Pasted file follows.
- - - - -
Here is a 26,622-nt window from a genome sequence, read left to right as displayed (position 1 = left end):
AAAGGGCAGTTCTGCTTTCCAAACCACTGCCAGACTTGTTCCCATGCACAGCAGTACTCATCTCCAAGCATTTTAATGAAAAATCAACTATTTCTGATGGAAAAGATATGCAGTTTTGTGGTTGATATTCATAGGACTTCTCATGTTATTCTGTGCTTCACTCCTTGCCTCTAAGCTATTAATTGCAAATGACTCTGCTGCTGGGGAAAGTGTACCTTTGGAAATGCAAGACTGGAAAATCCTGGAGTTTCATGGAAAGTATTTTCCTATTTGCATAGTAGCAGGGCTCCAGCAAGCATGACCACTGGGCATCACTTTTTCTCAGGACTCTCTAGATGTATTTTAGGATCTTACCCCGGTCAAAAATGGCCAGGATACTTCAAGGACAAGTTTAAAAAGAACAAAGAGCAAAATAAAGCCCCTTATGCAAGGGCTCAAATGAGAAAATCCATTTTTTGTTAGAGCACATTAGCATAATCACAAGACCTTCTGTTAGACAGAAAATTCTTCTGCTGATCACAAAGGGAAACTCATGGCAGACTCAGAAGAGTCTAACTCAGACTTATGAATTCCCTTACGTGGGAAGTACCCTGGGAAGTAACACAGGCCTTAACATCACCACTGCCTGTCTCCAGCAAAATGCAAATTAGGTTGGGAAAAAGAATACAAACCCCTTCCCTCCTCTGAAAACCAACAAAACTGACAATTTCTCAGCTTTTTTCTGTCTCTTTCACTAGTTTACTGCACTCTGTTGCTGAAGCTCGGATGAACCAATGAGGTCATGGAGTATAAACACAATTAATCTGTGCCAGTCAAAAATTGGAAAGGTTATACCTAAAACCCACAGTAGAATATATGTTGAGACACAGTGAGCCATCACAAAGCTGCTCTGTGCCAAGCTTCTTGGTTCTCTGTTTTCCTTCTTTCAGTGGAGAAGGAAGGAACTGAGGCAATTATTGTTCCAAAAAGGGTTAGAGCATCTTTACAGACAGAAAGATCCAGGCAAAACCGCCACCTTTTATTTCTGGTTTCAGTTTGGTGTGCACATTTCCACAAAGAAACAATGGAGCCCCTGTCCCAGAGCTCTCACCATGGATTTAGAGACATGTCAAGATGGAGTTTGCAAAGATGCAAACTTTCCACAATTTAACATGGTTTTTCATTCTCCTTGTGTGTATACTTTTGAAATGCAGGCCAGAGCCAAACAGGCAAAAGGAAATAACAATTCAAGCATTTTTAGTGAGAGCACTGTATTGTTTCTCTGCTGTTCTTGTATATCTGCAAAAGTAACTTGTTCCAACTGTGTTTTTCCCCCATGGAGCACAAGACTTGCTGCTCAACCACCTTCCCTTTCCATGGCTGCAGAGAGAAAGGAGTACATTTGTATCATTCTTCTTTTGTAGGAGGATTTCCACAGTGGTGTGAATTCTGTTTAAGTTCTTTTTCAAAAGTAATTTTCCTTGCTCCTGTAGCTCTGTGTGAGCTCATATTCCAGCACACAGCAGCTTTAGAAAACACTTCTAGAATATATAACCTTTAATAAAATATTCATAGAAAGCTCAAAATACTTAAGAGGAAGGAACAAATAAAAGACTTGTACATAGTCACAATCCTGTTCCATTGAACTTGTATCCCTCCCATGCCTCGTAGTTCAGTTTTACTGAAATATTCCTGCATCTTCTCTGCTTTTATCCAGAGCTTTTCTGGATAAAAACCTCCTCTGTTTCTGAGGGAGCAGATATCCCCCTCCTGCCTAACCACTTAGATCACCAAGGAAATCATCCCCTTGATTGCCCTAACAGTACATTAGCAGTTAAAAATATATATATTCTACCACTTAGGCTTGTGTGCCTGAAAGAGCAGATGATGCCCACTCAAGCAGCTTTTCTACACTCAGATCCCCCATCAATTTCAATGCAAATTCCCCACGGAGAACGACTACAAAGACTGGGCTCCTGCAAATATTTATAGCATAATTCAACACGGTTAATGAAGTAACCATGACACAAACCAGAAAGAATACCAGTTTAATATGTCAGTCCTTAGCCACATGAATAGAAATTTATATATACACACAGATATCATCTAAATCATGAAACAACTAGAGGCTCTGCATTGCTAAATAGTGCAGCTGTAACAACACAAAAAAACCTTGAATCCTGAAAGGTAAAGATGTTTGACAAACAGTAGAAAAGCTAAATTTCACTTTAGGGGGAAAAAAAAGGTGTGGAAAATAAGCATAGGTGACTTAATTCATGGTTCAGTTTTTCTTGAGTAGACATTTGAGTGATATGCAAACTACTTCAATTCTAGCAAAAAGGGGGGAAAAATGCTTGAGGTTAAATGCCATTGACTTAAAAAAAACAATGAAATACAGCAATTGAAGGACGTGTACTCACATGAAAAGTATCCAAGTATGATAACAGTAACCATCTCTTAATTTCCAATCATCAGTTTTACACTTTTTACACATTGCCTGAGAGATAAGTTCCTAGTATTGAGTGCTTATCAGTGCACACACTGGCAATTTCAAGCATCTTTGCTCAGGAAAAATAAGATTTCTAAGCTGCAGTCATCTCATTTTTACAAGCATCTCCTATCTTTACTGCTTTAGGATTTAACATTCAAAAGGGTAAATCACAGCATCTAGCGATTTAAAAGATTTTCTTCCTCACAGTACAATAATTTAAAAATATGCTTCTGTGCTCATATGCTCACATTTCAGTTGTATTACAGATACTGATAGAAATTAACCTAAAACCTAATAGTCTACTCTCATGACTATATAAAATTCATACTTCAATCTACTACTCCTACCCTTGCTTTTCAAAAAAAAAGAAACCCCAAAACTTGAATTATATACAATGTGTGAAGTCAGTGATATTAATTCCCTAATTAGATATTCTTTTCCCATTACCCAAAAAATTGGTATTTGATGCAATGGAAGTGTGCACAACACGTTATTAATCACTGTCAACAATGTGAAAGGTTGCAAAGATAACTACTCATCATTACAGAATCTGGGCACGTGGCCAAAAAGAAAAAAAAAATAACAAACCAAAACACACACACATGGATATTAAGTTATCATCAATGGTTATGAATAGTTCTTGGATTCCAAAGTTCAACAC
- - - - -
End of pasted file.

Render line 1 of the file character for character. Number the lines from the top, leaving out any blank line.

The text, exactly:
Here is a 26,622-nt window from a genome sequence, read left to right as displayed (position 1 = left end):